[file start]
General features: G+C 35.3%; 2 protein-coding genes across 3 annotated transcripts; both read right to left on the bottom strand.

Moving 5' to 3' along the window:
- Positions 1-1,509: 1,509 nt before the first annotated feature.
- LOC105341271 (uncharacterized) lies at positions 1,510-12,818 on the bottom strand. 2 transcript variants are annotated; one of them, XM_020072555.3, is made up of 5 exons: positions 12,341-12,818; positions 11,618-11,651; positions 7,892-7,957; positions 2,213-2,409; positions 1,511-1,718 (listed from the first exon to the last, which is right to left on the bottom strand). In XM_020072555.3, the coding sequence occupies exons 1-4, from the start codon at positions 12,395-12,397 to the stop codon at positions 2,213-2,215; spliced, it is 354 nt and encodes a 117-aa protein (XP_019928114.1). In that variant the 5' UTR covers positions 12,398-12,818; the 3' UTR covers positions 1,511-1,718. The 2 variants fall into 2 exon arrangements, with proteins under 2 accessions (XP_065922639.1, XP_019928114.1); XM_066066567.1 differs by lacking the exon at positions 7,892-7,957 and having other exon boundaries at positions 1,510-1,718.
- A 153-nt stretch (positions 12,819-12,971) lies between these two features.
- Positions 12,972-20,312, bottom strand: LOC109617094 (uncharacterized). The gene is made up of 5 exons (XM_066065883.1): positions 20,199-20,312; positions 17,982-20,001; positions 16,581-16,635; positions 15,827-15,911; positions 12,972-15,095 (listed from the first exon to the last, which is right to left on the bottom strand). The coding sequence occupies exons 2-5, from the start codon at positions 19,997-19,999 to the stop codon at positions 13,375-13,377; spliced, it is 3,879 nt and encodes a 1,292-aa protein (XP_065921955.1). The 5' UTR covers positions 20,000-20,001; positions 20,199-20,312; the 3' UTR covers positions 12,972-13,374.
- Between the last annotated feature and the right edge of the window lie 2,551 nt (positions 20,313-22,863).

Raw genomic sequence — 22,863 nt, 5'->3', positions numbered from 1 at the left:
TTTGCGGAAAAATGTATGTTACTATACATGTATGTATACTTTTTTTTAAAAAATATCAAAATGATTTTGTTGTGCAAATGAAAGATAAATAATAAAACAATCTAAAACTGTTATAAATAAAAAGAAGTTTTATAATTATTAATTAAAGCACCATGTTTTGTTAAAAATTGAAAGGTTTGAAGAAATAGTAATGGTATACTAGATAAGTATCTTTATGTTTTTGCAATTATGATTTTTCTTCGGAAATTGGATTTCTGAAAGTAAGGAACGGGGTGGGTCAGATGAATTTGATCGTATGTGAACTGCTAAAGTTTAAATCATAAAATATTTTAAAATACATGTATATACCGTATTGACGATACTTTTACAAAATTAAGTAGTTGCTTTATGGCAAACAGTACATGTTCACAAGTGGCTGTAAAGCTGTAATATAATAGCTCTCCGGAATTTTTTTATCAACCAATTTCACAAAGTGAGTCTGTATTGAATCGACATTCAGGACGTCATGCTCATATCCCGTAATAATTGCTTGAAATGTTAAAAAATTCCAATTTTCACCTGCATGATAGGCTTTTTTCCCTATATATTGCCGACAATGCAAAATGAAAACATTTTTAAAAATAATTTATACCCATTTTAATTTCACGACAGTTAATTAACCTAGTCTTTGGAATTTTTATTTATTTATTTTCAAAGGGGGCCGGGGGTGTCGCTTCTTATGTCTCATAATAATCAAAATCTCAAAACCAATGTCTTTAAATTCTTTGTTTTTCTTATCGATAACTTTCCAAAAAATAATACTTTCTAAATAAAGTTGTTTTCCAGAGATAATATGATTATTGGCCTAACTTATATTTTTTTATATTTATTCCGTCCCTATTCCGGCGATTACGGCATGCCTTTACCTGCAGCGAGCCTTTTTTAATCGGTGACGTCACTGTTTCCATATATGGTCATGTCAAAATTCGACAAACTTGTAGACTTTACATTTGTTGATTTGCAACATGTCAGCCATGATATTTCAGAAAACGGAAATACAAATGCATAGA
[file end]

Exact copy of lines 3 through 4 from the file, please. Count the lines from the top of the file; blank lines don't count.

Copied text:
- Positions 1-1,509: 1,509 nt before the first annotated feature.
- LOC105341271 (uncharacterized) lies at positions 1,510-12,818 on the bottom strand. 2 transcript variants are annotated; one of them, XM_020072555.3, is made up of 5 exons: positions 12,341-12,818; positions 11,618-11,651; positions 7,892-7,957; positions 2,213-2,409; positions 1,511-1,718 (listed from the first exon to the last, which is right to left on the bottom strand). In XM_020072555.3, the coding sequence occupies exons 1-4, from the start codon at positions 12,395-12,397 to the stop codon at positions 2,213-2,215; spliced, it is 354 nt and encodes a 117-aa protein (XP_019928114.1). In that variant the 5' UTR covers positions 12,398-12,818; the 3' UTR covers positions 1,511-1,718. The 2 variants fall into 2 exon arrangements, with proteins under 2 accessions (XP_065922639.1, XP_019928114.1); XM_066066567.1 differs by lacking the exon at positions 7,892-7,957 and having other exon boundaries at positions 1,510-1,718.